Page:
Washington: The United States on Saturday said
it is prepared to support a UN-backed human rights probe in
Myanmar, after opposition icon Aung San Suu Kyi urged such an
The United States "is committed to seeking
accountability for the human rights violations that have
occurred in Burma by working to establish an international
commission of inquiry," said the State Department, using the
older term for the Southeast Asian country.
"We are consulting closely with our friends, allies,
and other partners at the United Nations," US officials said
in the statement.
Suu Kyi, who was released in November after spending
most of the past two decades under house arrest, spoke by
video on Wednesday in a first-ever message to the US Congress,
a stronghold of support for the Nobel Peace Prize winner.
She asked lawmakers to do "whatever you can" to
support the work of the UN special rapporteur on human rights
in Myanmar and assured that a so-called commission of inquiry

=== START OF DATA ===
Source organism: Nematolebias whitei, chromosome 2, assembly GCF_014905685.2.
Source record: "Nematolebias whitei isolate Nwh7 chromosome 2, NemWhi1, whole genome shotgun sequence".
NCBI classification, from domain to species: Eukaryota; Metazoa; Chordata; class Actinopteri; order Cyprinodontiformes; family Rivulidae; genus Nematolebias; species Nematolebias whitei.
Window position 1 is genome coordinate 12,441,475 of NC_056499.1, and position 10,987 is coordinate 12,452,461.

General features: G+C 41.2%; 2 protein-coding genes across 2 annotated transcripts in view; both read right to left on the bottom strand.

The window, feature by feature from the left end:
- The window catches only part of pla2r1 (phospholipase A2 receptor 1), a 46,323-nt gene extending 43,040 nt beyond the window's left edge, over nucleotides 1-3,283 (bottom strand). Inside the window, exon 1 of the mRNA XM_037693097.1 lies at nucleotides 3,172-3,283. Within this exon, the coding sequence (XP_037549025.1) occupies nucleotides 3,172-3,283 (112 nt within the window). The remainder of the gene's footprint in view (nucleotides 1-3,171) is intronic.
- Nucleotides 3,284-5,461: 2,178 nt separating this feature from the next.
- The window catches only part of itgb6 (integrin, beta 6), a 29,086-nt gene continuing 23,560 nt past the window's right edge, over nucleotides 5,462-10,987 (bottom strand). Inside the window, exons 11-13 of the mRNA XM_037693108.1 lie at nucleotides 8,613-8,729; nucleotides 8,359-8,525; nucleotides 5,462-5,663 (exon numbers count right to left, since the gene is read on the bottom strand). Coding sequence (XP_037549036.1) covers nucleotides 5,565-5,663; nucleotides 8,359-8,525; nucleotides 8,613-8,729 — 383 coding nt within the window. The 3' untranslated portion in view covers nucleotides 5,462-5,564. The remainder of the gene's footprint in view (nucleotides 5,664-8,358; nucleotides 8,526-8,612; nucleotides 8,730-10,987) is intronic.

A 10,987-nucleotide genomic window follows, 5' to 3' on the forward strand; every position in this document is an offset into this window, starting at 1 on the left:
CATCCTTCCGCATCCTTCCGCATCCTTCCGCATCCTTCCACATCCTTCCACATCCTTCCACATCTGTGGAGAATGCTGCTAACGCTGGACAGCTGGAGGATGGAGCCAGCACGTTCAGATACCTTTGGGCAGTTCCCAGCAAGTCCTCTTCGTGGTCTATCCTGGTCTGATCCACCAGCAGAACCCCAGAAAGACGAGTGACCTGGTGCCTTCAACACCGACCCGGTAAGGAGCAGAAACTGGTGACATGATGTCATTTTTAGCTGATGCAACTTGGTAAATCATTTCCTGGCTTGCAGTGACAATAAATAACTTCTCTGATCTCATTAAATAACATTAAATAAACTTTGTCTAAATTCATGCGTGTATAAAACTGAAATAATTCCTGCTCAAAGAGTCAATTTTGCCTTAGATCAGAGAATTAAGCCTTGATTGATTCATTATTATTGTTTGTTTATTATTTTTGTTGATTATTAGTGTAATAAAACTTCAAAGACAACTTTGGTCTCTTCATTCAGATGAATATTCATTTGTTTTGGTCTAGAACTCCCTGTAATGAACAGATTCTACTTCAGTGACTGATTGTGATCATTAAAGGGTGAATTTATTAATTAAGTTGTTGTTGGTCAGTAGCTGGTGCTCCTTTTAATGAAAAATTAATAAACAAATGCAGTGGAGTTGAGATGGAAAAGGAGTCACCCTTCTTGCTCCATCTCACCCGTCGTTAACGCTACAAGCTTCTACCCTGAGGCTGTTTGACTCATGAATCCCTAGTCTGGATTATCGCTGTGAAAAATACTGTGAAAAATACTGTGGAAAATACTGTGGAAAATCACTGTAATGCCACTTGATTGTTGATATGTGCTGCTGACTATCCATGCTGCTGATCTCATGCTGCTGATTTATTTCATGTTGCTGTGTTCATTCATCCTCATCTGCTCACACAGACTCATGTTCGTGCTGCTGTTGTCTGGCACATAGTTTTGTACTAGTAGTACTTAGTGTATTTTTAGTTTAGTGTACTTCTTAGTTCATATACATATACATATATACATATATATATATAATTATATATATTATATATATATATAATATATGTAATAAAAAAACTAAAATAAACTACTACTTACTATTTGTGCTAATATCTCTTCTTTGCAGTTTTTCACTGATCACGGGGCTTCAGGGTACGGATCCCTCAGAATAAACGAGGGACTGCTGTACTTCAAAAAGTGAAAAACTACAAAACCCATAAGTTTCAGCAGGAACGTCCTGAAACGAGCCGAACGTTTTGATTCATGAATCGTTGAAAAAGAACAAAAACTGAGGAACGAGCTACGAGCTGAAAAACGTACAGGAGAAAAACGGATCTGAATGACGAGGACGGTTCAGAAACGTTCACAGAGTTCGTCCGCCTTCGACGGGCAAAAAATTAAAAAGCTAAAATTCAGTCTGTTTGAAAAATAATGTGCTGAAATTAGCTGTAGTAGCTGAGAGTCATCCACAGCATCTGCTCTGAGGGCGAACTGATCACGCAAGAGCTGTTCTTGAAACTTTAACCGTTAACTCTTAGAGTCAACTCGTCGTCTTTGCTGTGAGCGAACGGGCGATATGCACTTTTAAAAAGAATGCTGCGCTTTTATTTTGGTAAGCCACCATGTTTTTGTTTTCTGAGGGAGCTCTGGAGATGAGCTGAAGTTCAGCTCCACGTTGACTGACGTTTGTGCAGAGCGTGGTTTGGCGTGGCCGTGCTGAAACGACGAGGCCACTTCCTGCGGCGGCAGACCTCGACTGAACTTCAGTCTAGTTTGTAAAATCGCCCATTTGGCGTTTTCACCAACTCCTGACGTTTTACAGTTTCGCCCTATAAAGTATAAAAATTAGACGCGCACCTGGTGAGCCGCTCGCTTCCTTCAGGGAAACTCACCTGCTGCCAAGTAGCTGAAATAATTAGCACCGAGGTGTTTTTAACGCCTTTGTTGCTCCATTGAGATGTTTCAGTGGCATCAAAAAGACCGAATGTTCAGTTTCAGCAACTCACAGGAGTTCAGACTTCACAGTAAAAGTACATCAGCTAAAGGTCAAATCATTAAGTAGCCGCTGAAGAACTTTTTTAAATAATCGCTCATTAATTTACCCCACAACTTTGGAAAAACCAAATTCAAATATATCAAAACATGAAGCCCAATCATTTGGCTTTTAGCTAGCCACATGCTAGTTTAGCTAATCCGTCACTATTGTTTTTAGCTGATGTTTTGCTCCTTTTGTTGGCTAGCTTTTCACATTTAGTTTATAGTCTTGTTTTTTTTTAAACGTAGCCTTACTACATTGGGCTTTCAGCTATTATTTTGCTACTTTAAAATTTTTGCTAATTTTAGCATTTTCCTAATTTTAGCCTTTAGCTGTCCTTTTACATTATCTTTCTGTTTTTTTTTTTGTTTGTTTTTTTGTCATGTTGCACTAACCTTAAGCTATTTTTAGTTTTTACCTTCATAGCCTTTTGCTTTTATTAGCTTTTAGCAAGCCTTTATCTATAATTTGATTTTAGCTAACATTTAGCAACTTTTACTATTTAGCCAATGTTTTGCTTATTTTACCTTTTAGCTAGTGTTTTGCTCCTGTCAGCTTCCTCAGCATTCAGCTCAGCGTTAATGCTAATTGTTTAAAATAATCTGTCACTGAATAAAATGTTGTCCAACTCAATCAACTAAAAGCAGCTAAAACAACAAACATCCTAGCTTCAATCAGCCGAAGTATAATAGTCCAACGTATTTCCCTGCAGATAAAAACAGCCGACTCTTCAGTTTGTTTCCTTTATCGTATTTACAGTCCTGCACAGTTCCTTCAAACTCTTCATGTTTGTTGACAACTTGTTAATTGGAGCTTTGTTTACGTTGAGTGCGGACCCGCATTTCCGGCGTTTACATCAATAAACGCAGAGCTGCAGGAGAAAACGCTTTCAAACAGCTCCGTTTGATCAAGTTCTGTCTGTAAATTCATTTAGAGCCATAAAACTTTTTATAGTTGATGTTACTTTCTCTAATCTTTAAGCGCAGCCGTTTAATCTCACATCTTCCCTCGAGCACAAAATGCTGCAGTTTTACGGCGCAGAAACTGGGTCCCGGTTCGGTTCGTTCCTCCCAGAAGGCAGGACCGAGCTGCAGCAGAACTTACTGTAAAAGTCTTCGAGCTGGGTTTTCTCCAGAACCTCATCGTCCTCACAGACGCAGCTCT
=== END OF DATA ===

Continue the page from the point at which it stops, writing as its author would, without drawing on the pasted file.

would not be a tribunal.
The United States has publicly supported a UN-led
probe -- a longstanding demand of activists. But it has done
little to make it a reality, worrying its efforts would be
futile so long as Asian countries -- particularly China -- are
UN-led commissions of inquiry elsewhere in the world
have led to charges and prosecution, with Sudan`s President
Omar al-Bashir risking arrest if he travels to countries that
recognise the International Criminal Court.
Human rights groups say that Myanmar has a record of
severe human rights abuses including extrajudicial killings,
custodial deaths, torture and frequent rape of displaced women
from minority groups.